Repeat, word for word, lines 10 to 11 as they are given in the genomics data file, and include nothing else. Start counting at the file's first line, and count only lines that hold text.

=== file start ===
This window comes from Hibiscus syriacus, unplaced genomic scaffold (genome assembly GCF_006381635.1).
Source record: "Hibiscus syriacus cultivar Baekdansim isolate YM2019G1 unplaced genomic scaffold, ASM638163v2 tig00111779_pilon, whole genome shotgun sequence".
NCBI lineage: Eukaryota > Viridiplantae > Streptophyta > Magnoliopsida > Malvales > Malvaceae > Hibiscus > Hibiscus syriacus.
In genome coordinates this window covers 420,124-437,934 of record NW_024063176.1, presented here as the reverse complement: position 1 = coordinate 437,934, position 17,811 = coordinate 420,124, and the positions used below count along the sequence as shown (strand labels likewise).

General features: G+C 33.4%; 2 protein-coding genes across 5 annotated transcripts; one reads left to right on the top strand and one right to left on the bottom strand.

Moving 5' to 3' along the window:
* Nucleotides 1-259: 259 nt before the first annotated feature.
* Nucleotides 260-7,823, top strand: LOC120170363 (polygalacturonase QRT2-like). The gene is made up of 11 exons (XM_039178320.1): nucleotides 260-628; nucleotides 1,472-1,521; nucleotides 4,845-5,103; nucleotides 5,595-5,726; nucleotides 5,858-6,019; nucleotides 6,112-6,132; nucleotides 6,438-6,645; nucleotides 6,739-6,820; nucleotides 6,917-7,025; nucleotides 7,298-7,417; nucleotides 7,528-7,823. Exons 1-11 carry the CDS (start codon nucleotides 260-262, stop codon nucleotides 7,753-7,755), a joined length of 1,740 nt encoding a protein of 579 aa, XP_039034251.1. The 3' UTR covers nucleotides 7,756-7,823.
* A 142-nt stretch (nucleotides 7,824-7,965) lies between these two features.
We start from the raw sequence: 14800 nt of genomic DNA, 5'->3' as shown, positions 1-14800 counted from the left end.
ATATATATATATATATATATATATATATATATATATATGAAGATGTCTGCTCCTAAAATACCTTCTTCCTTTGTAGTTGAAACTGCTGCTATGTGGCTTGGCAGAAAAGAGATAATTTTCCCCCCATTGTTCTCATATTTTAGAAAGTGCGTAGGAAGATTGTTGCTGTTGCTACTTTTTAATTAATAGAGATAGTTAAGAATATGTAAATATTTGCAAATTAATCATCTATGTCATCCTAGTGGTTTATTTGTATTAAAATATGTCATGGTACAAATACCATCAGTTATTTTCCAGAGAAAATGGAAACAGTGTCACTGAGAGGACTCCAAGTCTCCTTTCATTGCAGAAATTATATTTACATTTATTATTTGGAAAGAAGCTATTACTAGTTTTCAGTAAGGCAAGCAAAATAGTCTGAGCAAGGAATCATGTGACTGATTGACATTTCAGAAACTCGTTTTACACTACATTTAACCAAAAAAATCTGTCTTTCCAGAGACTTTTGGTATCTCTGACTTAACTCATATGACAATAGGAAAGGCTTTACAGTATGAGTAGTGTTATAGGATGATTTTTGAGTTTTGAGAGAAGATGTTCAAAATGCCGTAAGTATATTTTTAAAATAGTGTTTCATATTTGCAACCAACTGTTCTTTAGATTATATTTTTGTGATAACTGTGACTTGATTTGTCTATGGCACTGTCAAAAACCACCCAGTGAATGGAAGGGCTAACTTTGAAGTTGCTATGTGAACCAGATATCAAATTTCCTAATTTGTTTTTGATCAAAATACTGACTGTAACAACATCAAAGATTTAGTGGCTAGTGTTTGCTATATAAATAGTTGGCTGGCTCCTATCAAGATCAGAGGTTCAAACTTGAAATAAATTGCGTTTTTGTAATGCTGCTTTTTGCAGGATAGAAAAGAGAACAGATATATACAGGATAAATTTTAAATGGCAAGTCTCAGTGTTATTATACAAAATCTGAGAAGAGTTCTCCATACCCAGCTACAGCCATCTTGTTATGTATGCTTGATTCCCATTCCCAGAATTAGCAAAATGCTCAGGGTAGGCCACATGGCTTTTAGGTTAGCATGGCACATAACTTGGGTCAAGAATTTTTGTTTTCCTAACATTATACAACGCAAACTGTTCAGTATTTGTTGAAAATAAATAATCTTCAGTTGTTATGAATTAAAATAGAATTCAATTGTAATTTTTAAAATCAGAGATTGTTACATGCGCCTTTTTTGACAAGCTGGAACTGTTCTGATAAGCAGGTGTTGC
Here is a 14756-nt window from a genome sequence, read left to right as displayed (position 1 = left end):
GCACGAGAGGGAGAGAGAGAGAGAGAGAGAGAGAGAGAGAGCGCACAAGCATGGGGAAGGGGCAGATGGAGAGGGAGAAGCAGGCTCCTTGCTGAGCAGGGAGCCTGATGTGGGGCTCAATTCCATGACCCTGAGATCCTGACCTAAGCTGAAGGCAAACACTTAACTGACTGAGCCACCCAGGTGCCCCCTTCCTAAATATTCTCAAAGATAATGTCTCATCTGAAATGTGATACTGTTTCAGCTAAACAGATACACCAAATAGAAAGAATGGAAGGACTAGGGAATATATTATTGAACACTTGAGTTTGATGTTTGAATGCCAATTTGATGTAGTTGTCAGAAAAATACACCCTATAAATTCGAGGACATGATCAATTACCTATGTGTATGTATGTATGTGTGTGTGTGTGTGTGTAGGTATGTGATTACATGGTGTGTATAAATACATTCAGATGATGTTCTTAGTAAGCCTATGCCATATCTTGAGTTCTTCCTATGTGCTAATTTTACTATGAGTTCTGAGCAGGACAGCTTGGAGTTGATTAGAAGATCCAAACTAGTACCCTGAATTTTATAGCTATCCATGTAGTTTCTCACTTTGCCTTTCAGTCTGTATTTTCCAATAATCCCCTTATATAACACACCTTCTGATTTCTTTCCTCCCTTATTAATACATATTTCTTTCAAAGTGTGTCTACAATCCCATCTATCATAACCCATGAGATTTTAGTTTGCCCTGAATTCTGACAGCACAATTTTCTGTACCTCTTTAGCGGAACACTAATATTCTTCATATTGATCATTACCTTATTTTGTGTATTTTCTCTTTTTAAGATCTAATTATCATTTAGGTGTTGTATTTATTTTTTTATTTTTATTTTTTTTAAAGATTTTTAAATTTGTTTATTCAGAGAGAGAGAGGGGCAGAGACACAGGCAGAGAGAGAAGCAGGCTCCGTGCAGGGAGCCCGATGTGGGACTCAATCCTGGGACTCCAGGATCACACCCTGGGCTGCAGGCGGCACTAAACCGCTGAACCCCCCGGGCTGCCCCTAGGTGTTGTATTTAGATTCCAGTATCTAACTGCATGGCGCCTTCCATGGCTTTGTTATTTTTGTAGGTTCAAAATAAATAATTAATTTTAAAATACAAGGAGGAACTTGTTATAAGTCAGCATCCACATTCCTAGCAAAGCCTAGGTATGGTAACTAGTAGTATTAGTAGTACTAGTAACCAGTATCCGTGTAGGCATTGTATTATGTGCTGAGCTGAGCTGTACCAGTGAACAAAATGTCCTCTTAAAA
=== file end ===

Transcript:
We start from the raw sequence: 14800 nt of genomic DNA, 5'->3' as shown, positions 1-14800 counted from the left end.
ATATATATATATATATATATATATATATATATATATATGAAGATGTCTGCTCCTAAAATACCTTCTTCCTTTGTAGTTGAAACTGCTGCTATGTGGCTTGGCAGAAAAGAGATAATTTTCCCCCCATTGTTCTCATATTTTAGAAAGTGCGTAGGAAGATTGTTGCTGTTGCTACTTTTTAATTAATAGAGATAGTTAAGAATATGTAAATATTTGCAAATTAATCATCTATGTCATCCTAGTGGTTTATTTGTATTAAAATATGTCATGGTACAAATACCATCAGTTATTTTCCAGAGAAAATGGAAACAGTGTCACTGAGAGGACTCCAAGTCTCCTTTCATTGCAGAAATTATATTTACATTTATTATTTGGAAAGAAGCTATTACTAGTTTTCAGTAAGGCAAGCAAAATAGTCTGAGCAAGGAATCATGTGACTGATTGACATTTCAGAAACTCGTTTTACACTACATTTAACCAAAAAAATCTGTCTTTCCAGAGACTTTTGGTATCTCTGACTTAACTCATATGACAATAGGAAAGGCTTTACAGTATGAGTAGTGTTATAGGATGATTTTTGAGTTTTGAGAGAAGATGTTCAAAATGCCGTAAGTATATTTTTAAAATAGTGTTTCATATTTGCAACCAACTGTTCTTTAGATTATATTTTTGTGATAACTGTGACTTGATTTGTCTATGGCACTGTCAAAAACCACCCAGTGAATGGAAGGGCTAACTTTGAAGTTGCTATGTGAACCAGATATCAAATTTCCTAATTTGTTTTTGATCAAAATACTGACTGTAACAACATCAAAGATTTAGTGGCTAGTGTTTGCTATATAAATAGTTGGCTGGCTCCTATCAAGATCAGAGGTTCAAACTTGAAATAAATTGCGTTTTTGTAATGCTGCTTTTTGCAGGATAGAAAAGAGAACAGATATATACAGGATAAATTTTAAATGGCAAGTCTCAGTGTTATTATACAAAATCTGAGAAGAGTTCTCCATACCCAGCTACAGCCATCTTGTTATGTATGCTTGATTCCCATTCCCAGAATTAGCAAAATGCTCAGGGTAGGCCACATGGCTTTTAGGTTAGCATGGCACATAACTTGGGTCAAGAATTTTTGTTTTCCTAACATTATACAACGCAAACTGTTCAGTATTTGTTGAAAATAAATAATCTTCAGTTGTTATGAATTAAAATAGAATTCAATTGTAATTTTTAAAATCAGAGATTGTTACATGCGCCTTTTTTGACAAGCTGGAACTGTTCTGATAAGCAGGTGTTGC